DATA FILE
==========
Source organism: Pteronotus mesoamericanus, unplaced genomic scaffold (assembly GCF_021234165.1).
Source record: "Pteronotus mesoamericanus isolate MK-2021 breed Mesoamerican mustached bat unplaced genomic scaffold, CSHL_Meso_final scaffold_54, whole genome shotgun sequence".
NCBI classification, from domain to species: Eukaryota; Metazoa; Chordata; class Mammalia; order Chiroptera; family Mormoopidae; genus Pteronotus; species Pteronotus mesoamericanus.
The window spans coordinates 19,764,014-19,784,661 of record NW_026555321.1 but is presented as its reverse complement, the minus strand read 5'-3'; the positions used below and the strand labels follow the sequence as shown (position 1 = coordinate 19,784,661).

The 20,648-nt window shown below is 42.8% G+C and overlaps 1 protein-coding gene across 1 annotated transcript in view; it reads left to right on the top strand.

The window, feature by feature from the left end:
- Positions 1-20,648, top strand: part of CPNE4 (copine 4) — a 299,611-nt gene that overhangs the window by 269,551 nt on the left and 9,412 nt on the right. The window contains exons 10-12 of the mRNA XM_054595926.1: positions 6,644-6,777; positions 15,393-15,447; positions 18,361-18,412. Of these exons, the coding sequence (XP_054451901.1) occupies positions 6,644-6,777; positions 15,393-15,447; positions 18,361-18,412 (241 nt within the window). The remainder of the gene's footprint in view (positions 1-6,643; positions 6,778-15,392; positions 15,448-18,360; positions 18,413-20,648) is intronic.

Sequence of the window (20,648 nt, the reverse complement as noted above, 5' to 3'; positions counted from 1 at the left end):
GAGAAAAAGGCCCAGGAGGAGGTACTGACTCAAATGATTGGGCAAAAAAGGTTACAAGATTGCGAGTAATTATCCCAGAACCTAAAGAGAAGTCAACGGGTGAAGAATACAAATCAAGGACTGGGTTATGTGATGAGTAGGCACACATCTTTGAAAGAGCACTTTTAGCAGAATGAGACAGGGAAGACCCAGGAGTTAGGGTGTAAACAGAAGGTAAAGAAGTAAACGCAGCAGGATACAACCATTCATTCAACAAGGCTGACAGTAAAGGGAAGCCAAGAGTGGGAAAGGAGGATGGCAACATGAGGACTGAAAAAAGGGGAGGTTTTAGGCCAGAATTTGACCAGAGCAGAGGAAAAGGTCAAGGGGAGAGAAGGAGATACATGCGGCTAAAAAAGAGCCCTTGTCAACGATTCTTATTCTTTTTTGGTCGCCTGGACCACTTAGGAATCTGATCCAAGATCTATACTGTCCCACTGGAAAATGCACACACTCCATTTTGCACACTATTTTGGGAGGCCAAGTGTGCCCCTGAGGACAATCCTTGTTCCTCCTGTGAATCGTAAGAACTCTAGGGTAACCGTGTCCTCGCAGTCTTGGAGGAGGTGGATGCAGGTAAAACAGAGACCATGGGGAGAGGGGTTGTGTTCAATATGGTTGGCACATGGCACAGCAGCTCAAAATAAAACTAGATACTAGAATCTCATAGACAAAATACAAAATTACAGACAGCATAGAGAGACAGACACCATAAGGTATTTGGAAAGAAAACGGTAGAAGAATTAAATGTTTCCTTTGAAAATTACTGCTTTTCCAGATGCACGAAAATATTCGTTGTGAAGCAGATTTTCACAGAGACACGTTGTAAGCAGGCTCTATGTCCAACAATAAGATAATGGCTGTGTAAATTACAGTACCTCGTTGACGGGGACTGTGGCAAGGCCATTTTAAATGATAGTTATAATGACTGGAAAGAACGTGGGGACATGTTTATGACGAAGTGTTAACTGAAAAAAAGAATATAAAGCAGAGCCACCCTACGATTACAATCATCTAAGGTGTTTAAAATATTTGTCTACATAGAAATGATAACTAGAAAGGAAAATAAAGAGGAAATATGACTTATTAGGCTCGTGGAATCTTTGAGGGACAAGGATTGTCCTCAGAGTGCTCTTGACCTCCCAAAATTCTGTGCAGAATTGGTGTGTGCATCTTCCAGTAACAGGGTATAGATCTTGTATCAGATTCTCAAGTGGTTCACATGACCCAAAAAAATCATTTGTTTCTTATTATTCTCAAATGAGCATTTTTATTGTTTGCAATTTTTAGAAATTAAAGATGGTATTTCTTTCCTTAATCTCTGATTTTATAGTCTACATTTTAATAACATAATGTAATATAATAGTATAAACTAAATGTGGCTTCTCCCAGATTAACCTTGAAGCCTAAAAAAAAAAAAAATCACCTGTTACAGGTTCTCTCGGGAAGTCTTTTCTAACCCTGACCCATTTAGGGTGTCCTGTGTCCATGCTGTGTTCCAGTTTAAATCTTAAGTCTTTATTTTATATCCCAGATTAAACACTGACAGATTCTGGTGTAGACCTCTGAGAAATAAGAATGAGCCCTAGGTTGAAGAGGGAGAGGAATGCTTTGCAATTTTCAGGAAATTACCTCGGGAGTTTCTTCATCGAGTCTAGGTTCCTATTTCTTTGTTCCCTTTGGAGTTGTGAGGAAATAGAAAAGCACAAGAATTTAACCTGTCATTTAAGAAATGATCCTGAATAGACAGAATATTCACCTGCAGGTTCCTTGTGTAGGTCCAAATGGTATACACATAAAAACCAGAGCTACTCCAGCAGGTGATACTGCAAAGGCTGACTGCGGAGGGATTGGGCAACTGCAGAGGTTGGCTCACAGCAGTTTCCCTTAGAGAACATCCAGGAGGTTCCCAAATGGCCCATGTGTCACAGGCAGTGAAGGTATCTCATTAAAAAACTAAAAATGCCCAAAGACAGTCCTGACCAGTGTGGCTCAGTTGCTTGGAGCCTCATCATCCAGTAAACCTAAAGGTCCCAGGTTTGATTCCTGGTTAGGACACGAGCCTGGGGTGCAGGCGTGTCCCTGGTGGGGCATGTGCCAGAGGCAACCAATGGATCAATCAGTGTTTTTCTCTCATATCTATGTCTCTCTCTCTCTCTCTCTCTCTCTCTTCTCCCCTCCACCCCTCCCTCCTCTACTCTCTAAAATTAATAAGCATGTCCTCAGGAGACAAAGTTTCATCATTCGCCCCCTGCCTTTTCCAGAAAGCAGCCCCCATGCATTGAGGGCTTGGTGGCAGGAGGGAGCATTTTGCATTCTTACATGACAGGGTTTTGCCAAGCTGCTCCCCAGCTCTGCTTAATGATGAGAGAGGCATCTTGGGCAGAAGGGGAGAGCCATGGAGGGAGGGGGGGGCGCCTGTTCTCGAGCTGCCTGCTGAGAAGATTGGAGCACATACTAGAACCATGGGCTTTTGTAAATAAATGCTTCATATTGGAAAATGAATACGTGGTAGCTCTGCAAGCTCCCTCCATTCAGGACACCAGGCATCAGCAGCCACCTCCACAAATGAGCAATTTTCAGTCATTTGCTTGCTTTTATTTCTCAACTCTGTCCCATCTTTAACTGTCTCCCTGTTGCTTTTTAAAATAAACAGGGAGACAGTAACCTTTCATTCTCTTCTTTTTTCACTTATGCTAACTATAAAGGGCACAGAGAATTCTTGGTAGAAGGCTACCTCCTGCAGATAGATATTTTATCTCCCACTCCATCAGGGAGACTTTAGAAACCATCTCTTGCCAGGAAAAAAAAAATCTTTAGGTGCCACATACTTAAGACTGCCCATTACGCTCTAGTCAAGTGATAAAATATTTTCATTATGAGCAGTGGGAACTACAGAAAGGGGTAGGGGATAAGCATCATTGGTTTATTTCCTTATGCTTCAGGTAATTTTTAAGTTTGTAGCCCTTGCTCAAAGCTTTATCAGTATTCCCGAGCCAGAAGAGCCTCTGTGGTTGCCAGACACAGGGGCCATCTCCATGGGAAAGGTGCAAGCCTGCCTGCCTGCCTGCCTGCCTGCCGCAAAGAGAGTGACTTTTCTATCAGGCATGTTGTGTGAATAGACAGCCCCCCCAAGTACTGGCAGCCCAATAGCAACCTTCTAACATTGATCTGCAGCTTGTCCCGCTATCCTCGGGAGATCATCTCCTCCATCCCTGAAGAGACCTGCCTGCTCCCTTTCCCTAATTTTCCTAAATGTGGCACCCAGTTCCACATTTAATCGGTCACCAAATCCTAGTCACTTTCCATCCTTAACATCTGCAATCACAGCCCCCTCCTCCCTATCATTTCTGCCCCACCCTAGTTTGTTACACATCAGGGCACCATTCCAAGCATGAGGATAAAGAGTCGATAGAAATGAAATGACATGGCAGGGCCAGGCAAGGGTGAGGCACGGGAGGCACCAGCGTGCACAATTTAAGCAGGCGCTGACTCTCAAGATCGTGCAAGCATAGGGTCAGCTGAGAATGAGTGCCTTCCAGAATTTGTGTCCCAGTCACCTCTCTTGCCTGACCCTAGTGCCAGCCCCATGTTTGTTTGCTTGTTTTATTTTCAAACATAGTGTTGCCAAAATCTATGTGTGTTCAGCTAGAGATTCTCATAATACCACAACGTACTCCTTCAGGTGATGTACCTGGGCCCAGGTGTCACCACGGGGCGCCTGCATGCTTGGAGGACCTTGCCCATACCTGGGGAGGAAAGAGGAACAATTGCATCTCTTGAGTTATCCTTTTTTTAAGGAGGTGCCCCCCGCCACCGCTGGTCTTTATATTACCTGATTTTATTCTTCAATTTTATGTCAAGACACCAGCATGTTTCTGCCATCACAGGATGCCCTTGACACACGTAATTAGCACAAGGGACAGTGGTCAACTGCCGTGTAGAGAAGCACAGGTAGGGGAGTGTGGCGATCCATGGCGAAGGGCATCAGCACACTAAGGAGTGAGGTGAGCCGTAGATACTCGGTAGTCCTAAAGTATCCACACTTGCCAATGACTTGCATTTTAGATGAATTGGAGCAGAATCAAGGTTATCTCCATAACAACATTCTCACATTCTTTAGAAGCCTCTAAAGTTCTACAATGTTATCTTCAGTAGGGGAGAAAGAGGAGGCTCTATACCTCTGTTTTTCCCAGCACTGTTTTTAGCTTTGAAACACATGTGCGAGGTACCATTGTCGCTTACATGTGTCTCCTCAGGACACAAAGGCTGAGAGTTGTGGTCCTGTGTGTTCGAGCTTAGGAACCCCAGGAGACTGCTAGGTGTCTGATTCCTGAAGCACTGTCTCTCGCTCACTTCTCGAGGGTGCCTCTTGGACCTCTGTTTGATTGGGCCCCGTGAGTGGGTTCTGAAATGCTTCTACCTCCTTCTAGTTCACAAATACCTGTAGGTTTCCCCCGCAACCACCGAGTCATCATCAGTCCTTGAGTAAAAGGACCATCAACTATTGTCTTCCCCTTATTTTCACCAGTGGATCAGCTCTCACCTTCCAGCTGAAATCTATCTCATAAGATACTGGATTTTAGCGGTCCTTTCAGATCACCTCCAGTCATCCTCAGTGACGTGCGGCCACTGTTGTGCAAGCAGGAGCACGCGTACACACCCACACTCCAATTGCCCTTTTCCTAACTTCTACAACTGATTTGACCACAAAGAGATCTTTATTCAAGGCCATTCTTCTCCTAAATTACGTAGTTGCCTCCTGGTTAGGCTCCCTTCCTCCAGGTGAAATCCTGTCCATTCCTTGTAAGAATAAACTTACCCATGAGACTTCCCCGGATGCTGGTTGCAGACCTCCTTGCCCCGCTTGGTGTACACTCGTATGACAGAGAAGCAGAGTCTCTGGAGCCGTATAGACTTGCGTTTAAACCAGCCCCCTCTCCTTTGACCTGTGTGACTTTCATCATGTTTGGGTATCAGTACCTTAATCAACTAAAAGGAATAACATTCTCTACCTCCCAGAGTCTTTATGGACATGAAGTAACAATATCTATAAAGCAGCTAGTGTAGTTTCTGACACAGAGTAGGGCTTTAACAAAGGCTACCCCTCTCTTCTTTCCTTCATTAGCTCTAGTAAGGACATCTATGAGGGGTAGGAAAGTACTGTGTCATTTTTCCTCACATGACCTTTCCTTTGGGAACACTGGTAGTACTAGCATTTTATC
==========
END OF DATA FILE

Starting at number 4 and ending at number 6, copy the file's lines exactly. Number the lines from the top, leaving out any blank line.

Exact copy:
The window spans coordinates 19,764,014-19,784,661 of record NW_026555321.1 but is presented as its reverse complement, the minus strand read 5'-3'; the positions used below and the strand labels follow the sequence as shown (position 1 = coordinate 19,784,661).

The 20,648-nt window shown below is 42.8% G+C and overlaps 1 protein-coding gene across 1 annotated transcript in view; it reads left to right on the top strand.

The window, feature by feature from the left end: